How to design a fair and equitable compensation package is a topic that will be argued for eternity. Why? Because senior executives typically feel successful sales execs get paid too much. And most of the time sales execs feel they don’t get paid enough.
In general, companies design lucrative compensation packages when it is necessary to accelerate a product to market. This was the case in the early 1990s when EMC, the company I worked for, hired sales execs and sales managers with industry experience as well as strong relationships with decision-makers at large IBM mainframe accounts. The idea was to gain immediate access to major accounts that had a need for massive amounts of data storage. There is no substitute for hiring a rep that can pick up the phone and secure an appointment with a high-level decision-maker the first week on the job. The combination of an excellent product, along with sales execs that had relationships and knew how to sell, allowed EMC to deliver more mainframe storage than IBM in a few short years. However, if you didn’t perform on a quarterly basis, the company was quick to pull the plug. Attractive comp plans typically come with consequences. Perform or be replaced!
However, as time went on, and EMC became the market leader, the comp plans were significantly reduced.
When you represent a company and product that outperforms the competition, and you have numerous references that will testify to this, the sales process is significantly easier. Therefore, it was not as necessary to hire the seasoned reps that it needed in the past. In addition, the new reps were very happy with a less lucrative comp plan.
One challenge for management was how to deal with the sales execs that put EMC on the map originally. Some left for other start-up opportunities. Others moved into sales management. And some, like myself, remained as an individual contributor doing my best to navigate the ever-changing comp plan that was constantly being adjusted to reduce income.
The simplest way to reduce income is to set an annual quota that is unreachable. In my opinion, this is big mistake. There is nothing worse than assigning a quota that is so high that the rep feels it is unattainable on day one of the new year. I certainly understand the corporate logic, but there are better ways to handle it.
Although the “available income” was somewhat consistent on an annual basis, actually achieving it was another story. Comp plans are typically designed to incentivize the reps to move the products the company feels will generate the most profit, as well as position the company for future growth and success. To this point, there might be higher commissions or bonus programs tied to certain products. It is the sales execs’ responsibility to digest the comp plan and implement a sales strategy to maximize it. Therefore, your focus might vary from year to year, in light of the comp plan modifications. For example, the shift might be from revenue-based to margin-based. Or possibly bonuses paid for new account development. Regardless of the incentive plan, your responsibility is to maximize it.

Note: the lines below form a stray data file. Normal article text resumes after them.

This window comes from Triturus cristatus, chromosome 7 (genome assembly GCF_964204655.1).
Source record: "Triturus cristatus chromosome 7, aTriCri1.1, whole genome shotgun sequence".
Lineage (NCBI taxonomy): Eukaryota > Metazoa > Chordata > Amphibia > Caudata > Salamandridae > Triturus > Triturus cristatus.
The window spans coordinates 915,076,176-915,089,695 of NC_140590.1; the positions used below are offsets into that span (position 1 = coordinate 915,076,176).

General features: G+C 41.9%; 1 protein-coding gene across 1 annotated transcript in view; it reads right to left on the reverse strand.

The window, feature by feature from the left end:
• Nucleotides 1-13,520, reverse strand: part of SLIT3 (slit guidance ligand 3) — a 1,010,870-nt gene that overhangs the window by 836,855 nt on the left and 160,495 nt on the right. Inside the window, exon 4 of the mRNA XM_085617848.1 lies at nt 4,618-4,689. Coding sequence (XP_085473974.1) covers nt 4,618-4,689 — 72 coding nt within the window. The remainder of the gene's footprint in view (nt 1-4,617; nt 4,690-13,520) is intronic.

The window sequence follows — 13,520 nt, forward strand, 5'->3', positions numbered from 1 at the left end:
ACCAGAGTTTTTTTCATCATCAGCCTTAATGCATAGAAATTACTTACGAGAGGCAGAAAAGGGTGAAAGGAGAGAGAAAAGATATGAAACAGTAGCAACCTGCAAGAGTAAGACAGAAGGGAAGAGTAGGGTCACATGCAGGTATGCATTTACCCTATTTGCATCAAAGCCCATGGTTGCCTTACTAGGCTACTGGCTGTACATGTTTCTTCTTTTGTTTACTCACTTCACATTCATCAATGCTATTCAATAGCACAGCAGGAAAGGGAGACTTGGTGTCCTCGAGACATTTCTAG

The good news is, if you have a successful track record of hitting your numbers, there will always be sales opportunities available. That is one of the reasons I love sales. Excellent sales execs will never be out of work. They simply are too valuable to the bottom line of any company.
So what is the point of this article? On an annual basis, evaluate the components of your comp plan in conjunction with your territory, experience, relationships, etc., and determine if you are satisfied with your forecasted income. If you are not, meet with management to discuss your concerns. If management refuses to adjust the plan, then you only have two choices. Live with it or begin a job search. In either case, you are in charge of the decision, not the company. And if you have a proven track record of success, there should be no need for concern. Perhaps the industry you are currently working in does not offer the same income potential as it once did? Or maybe you are getting a bit stale or even bored with the product or service you represent. It might be time to explore opportunities outside of your area of expertise. A fresh start might be just what the doctor ordered.
I dedicate an entire chapter to this topic in my book. Sound people skills, integrity, a strong work ethic and, of course, sales experience, are always transferable.
Don’t be afraid to step out of your comfort zone for the right opportunity.
Universal Sales Truth #4
Work your land
Proverbs 28: 19-20
Work your garden- you’ll end up with plenty of food;
Play and party-you’ll end up with an empty plate.
Committed and persistent work pays off;
Get-rich-quick schemes are rip-offs.